Sports Asked on April 20, 2021
I don’t understand why it is considered a passing touchdown that accrues to the QB’s stats, in cases when the receiver gains most of the yards. Consider a 5 yard pass where the receiver then runs 90 more yards. My understanding is that this is a passing touchdown, and that the QB threw a TD.
Shouldn’t this be a variety of rushing TD instead of a passing TD, or at least its own thing "pass with YAC TD"?
The short answer is that it is considered a passing touchdown because it is, by definition, a touchdown that occurred on a forward pass. The receiver would still be credited with a "Receiving Touchdown" as well as the sum of the yards credited to his net total. This is simply the definition of how the respective statistics "Receiving Yards", "Passing Yards", "Receiving Touchdowns", and "Passing Touchdowns" are determined.
There are, however, different advanced statistics that reflect what you appear to be seeking, a seemingly more proper distribution of credit on such a play. A stat like "Air Yards" for example, reflects how far downfield the Quarterback's throw traveled before caught by the receiver. This, along with Yards After the Catch or YAC, can be used to more precisely illustrate how a pass play gained its yardage.
I would caution however, against giving the receiver all of the credit for yards after the catch, as often an accurately thrown ball by the QB is a big part of the reason for a long gain after the completion is made. It can be interesting to look at air yards however, for often a QB can inflate his stats simply by throwing passes that are essentially elongated handoffs to skilled receivers who turn them into big plays. If it works, it is certainly a benefit to the offense, but speaks more highly of the receivers and the scheme than it does of the QB.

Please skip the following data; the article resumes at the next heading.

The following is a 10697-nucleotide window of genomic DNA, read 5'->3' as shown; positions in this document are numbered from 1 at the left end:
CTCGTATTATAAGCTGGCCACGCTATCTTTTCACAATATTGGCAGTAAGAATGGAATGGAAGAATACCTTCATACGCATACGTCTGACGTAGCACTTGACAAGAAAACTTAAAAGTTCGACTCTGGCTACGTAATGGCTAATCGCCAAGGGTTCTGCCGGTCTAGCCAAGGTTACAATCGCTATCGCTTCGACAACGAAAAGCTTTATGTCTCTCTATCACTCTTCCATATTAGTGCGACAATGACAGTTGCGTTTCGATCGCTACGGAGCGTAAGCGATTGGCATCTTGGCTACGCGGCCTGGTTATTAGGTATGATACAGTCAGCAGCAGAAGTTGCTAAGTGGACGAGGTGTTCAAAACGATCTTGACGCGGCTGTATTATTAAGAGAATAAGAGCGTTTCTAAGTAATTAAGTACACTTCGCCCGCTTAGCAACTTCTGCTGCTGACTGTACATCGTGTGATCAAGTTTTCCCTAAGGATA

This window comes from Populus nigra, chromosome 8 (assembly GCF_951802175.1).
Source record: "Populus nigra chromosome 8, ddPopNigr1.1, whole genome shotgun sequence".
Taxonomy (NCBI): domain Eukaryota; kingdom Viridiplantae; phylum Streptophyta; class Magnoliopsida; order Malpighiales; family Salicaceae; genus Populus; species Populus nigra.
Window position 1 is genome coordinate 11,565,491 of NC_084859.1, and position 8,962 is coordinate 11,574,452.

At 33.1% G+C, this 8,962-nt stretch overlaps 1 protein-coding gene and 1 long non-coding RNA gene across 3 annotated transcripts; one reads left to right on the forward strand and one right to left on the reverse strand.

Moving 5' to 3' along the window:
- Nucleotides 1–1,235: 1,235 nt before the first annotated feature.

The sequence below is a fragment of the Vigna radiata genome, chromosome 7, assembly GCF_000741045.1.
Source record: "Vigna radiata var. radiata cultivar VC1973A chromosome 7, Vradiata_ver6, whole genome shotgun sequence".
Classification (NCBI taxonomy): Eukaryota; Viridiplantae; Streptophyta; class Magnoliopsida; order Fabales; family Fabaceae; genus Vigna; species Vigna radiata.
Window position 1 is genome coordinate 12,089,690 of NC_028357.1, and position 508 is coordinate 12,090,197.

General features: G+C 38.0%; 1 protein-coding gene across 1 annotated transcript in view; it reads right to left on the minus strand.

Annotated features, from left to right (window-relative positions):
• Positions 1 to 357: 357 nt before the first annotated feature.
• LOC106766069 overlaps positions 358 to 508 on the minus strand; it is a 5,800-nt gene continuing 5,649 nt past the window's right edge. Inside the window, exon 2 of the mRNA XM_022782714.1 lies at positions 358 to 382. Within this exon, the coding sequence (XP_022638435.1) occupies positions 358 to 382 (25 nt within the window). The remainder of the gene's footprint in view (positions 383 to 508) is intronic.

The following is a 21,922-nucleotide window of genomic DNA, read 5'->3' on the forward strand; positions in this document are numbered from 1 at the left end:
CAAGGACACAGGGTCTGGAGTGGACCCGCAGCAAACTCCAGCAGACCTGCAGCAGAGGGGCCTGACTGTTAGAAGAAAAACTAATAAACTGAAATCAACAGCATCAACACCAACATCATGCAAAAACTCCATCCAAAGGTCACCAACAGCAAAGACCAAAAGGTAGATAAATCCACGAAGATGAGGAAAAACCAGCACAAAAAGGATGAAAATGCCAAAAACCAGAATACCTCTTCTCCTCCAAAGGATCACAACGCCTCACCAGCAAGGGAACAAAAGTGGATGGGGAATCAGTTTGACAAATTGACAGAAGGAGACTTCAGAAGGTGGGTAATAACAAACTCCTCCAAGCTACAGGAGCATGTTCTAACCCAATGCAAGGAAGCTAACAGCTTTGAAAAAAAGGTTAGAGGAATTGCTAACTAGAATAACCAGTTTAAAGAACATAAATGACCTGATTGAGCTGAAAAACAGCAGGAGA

Answered by Jimothy on April 20, 2021
First: "touchdowns scored" is a mostly meaningless statistic. A receiver who picks up 80 yards on a pass but is tackled at the one yard line has done quite a lot for his team, and while that last yard would be nice, who scores that last yard isn't all that important - the hard work was getting there.
Look at this article on predictability of statistics for QBs for example; passing TDs/game has only a weak year to year correlation (0.42), and passing TD rate (which accounts for teams that tend to pass a lot) was even lower at 0.23. Nearly every other passing statistic is better correlated; Yards/Attempt is 0.43 (double that of TD rate), and Passing Yards/Game is 0.66 (1.5 times that of TDs/game).
Touchdown is simply an ends based statistic - like Wins in baseball (or football), it measures how the player got the positive final result. As such, it's not an advanced statistic that's carefully crafted to show exactly how much someone contributed.
Measuring the QB's contribution to passing plays is a complicated work, and several groups have attempted to do so. ESPN has a helpful explainer on its QB rating statistic, QBR, which shows their approach. For passes, it looks at the expected YAC for a player after a pass of a particular type (YAC on a screen is expected to be more than YAC on a deep bomb, for example), among other things, to figure out how much credit to give the receiver for the completion.
Answered by Joe on April 20, 2021
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